THURSDAY, SEPTEMBER 3, 2009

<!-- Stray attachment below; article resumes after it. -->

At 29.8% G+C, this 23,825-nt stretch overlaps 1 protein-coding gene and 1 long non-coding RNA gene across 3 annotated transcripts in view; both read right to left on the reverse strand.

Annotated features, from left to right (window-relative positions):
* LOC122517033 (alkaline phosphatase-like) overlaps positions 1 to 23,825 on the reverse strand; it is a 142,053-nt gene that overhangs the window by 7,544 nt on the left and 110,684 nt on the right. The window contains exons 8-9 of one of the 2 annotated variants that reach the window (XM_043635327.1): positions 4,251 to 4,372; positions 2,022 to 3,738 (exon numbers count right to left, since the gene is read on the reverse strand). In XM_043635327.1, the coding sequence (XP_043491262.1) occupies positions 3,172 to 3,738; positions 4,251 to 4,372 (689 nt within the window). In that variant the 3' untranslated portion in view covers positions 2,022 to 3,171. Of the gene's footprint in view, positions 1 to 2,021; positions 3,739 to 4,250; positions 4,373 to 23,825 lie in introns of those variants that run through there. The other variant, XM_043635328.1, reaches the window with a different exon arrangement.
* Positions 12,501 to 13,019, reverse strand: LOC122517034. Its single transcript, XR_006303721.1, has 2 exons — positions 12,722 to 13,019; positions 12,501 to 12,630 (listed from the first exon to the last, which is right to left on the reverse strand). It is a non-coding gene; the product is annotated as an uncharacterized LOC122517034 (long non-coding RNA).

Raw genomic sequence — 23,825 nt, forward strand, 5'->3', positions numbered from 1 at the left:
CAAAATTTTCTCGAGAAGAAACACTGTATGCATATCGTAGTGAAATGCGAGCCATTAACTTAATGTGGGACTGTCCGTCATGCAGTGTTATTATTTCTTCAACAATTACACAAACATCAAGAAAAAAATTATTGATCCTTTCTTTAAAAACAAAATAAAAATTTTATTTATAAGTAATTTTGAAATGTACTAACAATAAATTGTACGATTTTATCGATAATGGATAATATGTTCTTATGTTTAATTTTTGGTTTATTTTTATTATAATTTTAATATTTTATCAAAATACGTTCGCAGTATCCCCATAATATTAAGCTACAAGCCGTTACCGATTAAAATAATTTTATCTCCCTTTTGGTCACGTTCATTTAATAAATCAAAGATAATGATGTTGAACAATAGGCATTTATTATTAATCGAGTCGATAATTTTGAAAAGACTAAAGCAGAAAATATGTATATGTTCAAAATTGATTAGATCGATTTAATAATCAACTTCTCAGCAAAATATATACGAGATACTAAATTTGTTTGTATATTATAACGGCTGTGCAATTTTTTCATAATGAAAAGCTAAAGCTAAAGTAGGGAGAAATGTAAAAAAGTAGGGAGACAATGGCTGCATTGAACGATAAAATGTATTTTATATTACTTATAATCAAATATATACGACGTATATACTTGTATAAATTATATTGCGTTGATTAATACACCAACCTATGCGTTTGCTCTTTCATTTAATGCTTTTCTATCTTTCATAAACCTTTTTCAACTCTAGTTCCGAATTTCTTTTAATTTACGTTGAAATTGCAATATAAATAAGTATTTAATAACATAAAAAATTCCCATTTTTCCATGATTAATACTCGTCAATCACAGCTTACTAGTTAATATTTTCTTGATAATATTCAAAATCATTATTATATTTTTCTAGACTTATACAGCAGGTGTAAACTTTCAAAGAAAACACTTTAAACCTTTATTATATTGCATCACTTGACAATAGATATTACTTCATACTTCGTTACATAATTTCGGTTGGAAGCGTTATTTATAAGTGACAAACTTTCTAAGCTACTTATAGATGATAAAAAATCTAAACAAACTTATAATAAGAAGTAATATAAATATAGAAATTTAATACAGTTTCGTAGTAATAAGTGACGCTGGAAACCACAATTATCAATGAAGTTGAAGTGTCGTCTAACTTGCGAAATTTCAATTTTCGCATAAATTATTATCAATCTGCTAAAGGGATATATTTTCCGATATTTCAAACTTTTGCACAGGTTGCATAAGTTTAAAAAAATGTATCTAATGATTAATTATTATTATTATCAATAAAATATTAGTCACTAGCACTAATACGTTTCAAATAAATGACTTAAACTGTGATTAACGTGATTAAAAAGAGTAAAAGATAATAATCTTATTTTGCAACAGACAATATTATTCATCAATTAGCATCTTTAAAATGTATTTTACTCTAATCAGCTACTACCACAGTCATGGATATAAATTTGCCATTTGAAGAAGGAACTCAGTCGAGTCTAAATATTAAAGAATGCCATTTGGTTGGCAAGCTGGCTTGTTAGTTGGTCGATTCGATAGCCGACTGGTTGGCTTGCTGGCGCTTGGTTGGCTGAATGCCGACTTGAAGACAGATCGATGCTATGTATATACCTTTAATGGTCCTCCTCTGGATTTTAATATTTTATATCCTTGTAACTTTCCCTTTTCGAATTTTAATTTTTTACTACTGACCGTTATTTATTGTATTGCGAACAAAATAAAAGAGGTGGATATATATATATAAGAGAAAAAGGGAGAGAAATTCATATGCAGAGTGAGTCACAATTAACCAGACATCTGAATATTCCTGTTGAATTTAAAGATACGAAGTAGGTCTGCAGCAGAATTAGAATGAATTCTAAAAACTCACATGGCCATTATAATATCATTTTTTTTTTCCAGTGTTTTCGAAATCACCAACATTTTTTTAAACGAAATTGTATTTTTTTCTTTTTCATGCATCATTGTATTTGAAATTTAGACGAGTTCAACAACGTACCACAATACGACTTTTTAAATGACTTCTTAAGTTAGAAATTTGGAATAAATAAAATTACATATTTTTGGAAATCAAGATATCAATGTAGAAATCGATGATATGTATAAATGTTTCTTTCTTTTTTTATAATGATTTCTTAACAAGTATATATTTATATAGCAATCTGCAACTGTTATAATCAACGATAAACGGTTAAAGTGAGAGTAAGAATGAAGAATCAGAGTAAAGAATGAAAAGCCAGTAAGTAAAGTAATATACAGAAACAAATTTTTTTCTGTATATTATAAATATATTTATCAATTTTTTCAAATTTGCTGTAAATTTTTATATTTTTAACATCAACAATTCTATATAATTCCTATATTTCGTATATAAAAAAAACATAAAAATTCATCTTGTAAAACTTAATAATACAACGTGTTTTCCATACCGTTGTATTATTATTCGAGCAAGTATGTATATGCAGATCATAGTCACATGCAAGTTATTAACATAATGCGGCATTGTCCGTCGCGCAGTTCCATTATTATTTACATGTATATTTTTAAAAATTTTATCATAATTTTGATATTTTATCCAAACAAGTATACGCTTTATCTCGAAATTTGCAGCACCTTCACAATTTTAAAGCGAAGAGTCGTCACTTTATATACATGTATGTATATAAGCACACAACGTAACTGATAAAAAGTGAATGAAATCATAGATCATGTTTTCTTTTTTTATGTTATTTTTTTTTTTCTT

My band nearly broke up yesterday. Not the way that one might see a band breaking up, over an ironic cacophony and yelling and depedancy driving bottles of booze, but over a simple truth. Life goes on. In the world that we started “Rather than Dream” within, it was the 1990’s, and we were still basking in the glorious accomplishment of a walk across a platform where a sheet of paper was handed out denoting that we had arrived at the adult side of life. We graduated together, though I schooled as far away as i emotionally could from my fellow alumni. The relationship that ultimately became our band wasn’t a fraternal follow-up to the highschool experience, nor was it the post adolescent dream of three artisans on a quest to be the next Iron Maiden, Tom Petty, or even Rather than Dream. Our band was formed from the realization that we needed to make music. As cliche as it may sound, it’s the truth. As Luke and Joshua soon found out in College, highschool band just wasn’t the same familiar experience as the college band. My foray into the highschool choir left me with a distaste for choirs, as well as a mistrust for the ability of an entire school to recognize the difference between pitch and key. Joshua Cook asked us to try making music together and the rest is history. In one night of unadulterated symphonic passion, my poetry was brought from the static form of the page to the fluid form of the air by Cook’s piano and Lucas’ guitar. We wrote the song that would later be named “Coffin Doorway” with seemingly swift abandon or recognition that we were three guys who’s only musical training lay in the hands of a public school, and God. Yet, the music poored out. Not simple three chorded melodies, but masterful blends of elemental harmonies drawing upon three very different tastes and musical preferences. Where Luke brought a simple rock progression with Tom Petty into the band, Cook fused an appreciation for 80’s classic balladiers like Billy Joel and Air Supply. My vocals often were inspired by a bizarre amalgam of Freddie Mercury in the tone of Alanis Morrisette and the three together became an unpredictable always original tonality which became our first and to date, only legitimate LP. Recorded by overlapping ourselves in narcissistic and monotonous harmonies, we captured the raw sound of a powerful and equally raw time in our lives… a time which forced us all to grow out of post adolescent mazes into open and endless adult hood. The band became our public sketchbook, a storyboard of the life we had lived, and had plans for living. Within the album and the recordings you find sketches of prophecies self-fullfilled lurking about each corner. We gained momentum, respect and even a mild following. But somewhere along the way, the need to make music began to turn into a need to make ourselves. This I believe is a natural part of growing up… the stage of adolescence where in a child realizes that he has a specific part to play in the world… that he is important beyond the roots that had grown him. Rather than Dream began to grow beyond its parts. This was a reflection at its core, exhibited in the changes of jobs, marriages, births and other benchmarks in the term “adult.” This played itself out in the band with a number incarnations bringing the band multiple guitarists and a bassist over the last decade… but in that time, when all is said and at least for now done… The original Rather than Dream became the original three. We had come full circle, and in trying to make sense of the spinning motion of the ride had to ask ourselves… what now? Last night, we sat as the original Rather than Dream and asked ourselves… what do we have to show for it? Where do we find our purpose and our self worth? Is the sum of our existence quantified in the number of guitarists we have gone through, or the lack of our bassist, lost to this countries own adolescence? When a man stands at the middle of his hundred years upon this planet and asks himself these same questions, he ultimately has to live with the story played out in the lines under his eyes and the gray in his hair as he stands before the mirror within the home he’s built for himself. Does he find that he waisted his time in his pursuit of money or fame? Does he see in his face the eyes of his children and the face of someone who has been loved? As we an artist stares into this mirror, the story that speaks back to him is his art. His emotion plays out on whatever canvas he has chosen and the tail it tells him ultimately decides the future of his path… does he return to where he came from and find a renewed spirit and the knowledge that he was right in the way he accomplished his vision… or does he break his gaze from his own tired eyes into the abyss of a lack of follow through and pipe dreams. For us, we saw that what had brought us to where we are at was a noble pursuit… the pursuit of expression. We remembered the value… the pride and joy that we gained when we first loved our music… when our songs were born. And from that moment we cannot help but remember how good it was to be Rather than Dream. Last night, we almost ended the marriage that is Rather than Dream, but instead we chose to remember. We played the song that makes my friend cry, the song that made my friend wonder, the song that took my tears and channeled them into rage and passion, we played the song that drove our friends to move to the beat that we set before them… we played, “Song for the Peoples,” “Blue Rain,” “Chasm,” and “Knightfall,” songs that meant something to us… we remembered that they mean something to us. Sometimes, when life changes we choose to follow suit and forget the things that weigh us down. In doing so, it is easy to mistake those things that are inconvenient, take up our time, or challenge us to grow as weaknesses in our future. We treat them like an annoying child, and neglect them or thrust upon them something that is unreasonable or harsh. We can often forget how much we need them, forget how much we love them. Last night the band came to the precipice of adulthood and asked necessary questions about the future of the band. We came to necessary conclusions about our identity, forged by our past. Last night my band decided to remember itself and return to our roots of writing and recording and being authentic to our relationship forged in a love for music and artistry rather than fans and fame. Rather than dream about what might be, we decided to be who we are… and that vision makes having an authentic and realistic hope for all things a little more tangible in this diluted and confusing world called adulthood.